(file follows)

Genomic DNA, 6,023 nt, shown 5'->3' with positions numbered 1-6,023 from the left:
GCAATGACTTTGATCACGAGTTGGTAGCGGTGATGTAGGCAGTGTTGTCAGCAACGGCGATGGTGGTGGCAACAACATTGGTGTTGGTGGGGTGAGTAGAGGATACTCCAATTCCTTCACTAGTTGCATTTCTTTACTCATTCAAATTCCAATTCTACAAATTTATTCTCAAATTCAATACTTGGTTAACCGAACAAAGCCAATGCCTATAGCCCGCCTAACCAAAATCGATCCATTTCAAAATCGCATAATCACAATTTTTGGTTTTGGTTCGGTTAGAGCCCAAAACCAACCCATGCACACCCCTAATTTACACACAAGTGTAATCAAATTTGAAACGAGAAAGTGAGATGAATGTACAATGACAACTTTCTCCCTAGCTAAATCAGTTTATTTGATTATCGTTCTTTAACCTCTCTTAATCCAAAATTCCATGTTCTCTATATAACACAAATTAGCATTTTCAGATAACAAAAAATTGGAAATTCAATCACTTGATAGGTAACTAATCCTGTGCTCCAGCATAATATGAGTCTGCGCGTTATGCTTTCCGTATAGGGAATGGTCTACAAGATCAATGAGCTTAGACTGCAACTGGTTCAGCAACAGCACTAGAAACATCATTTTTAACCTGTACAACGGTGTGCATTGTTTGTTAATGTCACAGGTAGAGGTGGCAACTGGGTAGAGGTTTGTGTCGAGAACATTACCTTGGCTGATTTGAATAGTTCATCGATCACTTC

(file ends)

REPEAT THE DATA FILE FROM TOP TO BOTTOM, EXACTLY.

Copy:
Genomic DNA, 6,023 nt, shown 5'->3' with positions numbered 1-6,023 from the left:
GCAATGACTTTGATCACGAGTTGGTAGCGGTGATGTAGGCAGTGTTGTCAGCAACGGCGATGGTGGTGGCAACAACATTGGTGTTGGTGGGGTGAGTAGAGGATACTCCAATTCCTTCACTAGTTGCATTTCTTTACTCATTCAAATTCCAATTCTACAAATTTATTCTCAAATTCAATACTTGGTTAACCGAACAAAGCCAATGCCTATAGCCCGCCTAACCAAAATCGATCCATTTCAAAATCGCATAATCACAATTTTTGGTTTTGGTTCGGTTAGAGCCCAAAACCAACCCATGCACACCCCTAATTTACACACAAGTGTAATCAAATTTGAAACGAGAAAGTGAGATGAATGTACAATGACAACTTTCTCCCTAGCTAAATCAGTTTATTTGATTATCGTTCTTTAACCTCTCTTAATCCAAAATTCCATGTTCTCTATATAACACAAATTAGCATTTTCAGATAACAAAAAATTGGAAATTCAATCACTTGATAGGTAACTAATCCTGTGCTCCAGCATAATATGAGTCTGCGCGTTATGCTTTCCGTATAGGGAATGGTCTACAAGATCAATGAGCTTAGACTGCAACTGGTTCAGCAACAGCACTAGAAACATCATTTTTAACCTGTACAACGGTGTGCATTGTTTGTTAATGTCACAGGTAGAGGTGGCAACTGGGTAGAGGTTTGTGTCGAGAACATTACCTTGGCTGATTTGAATAGTTCATCGATCACTTC